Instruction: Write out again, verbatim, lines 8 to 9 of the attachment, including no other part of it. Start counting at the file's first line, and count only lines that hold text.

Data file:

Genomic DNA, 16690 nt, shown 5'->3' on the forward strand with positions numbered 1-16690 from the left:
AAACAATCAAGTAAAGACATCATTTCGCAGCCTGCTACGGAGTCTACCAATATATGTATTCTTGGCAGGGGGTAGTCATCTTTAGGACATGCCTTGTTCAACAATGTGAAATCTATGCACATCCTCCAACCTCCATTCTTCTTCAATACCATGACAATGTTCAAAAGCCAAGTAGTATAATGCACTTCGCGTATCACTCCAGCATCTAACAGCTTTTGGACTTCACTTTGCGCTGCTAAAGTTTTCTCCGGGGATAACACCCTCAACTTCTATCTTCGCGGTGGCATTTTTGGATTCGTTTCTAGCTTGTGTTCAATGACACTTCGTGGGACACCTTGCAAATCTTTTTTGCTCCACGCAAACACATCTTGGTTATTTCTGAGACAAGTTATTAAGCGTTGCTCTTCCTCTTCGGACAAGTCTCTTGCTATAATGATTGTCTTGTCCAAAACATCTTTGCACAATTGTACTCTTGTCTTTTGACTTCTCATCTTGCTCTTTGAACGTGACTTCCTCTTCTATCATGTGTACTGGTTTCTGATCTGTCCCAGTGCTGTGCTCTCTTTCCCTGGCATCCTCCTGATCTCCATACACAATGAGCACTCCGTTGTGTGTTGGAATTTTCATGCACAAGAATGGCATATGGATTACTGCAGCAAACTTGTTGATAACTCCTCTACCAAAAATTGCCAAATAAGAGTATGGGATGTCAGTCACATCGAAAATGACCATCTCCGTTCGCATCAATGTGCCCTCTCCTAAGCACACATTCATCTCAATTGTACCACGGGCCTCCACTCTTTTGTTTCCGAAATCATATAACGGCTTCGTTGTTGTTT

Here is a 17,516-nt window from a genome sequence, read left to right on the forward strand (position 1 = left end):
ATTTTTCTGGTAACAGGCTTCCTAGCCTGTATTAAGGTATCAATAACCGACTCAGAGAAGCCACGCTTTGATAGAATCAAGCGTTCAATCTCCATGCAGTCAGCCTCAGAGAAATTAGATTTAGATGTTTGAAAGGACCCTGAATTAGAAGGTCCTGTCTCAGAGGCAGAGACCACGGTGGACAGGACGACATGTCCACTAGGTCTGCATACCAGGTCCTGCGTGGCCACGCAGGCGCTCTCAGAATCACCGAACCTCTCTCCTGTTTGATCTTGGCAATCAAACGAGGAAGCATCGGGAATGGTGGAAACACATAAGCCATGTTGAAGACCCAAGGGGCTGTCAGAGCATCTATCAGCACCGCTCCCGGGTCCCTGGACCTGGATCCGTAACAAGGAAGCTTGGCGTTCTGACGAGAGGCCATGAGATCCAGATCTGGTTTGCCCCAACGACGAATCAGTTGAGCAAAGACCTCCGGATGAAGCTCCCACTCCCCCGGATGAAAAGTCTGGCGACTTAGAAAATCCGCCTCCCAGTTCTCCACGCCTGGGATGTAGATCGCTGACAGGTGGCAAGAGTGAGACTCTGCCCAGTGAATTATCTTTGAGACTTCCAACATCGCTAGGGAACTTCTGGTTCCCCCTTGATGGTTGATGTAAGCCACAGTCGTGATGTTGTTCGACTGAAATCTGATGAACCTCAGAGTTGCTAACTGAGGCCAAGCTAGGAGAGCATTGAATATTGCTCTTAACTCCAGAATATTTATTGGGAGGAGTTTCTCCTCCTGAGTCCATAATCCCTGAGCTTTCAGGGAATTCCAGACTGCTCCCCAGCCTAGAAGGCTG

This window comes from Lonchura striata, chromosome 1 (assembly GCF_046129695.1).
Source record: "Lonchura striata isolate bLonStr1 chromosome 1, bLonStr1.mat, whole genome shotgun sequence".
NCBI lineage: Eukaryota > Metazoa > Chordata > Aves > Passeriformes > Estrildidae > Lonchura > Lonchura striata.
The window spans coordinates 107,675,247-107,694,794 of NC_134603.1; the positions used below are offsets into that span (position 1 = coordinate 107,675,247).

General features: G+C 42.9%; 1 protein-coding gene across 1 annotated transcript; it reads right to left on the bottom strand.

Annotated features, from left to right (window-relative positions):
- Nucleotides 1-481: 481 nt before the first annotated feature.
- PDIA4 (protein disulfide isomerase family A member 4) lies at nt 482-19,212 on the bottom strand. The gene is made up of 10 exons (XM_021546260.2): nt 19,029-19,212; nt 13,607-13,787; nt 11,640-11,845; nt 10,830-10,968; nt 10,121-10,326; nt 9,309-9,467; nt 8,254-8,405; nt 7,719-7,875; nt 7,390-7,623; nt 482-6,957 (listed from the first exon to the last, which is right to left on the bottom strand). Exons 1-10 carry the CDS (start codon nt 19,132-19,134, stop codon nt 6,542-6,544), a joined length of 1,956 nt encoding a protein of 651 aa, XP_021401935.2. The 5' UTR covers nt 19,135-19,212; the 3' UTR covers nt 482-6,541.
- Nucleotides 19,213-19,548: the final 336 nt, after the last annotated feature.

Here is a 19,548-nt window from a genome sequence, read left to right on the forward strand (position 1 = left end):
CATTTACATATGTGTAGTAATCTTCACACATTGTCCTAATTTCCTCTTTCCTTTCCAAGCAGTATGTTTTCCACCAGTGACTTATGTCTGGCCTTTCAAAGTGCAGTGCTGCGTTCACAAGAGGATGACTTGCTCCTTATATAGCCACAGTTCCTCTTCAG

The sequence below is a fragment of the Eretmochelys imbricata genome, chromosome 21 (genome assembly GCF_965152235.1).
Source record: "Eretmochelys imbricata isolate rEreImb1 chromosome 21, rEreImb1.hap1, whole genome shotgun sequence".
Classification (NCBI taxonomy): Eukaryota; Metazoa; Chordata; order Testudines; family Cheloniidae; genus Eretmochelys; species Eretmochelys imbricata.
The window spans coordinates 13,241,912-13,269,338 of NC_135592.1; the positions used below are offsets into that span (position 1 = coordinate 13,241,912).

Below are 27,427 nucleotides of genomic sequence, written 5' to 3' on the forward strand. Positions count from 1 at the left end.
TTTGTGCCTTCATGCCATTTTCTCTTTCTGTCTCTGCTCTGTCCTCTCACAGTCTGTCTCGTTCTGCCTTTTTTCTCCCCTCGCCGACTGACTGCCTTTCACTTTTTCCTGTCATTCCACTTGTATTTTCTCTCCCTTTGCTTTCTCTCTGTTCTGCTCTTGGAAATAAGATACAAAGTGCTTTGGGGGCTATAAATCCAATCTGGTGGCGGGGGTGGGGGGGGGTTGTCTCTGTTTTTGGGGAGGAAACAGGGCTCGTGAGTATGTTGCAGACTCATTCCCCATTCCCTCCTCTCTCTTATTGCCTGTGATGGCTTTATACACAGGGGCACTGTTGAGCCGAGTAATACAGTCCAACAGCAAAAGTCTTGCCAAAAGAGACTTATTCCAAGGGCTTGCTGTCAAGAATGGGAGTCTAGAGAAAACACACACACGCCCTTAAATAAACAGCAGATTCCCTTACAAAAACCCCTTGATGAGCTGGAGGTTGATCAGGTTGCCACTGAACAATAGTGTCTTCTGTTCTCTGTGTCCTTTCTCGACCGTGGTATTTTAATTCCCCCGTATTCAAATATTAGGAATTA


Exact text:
The window spans coordinates 107,675,247-107,694,794 of NC_134603.1; the positions used below are offsets into that span (position 1 = coordinate 107,675,247).

General features: G+C 42.9%; 1 protein-coding gene across 1 annotated transcript; it reads right to left on the bottom strand.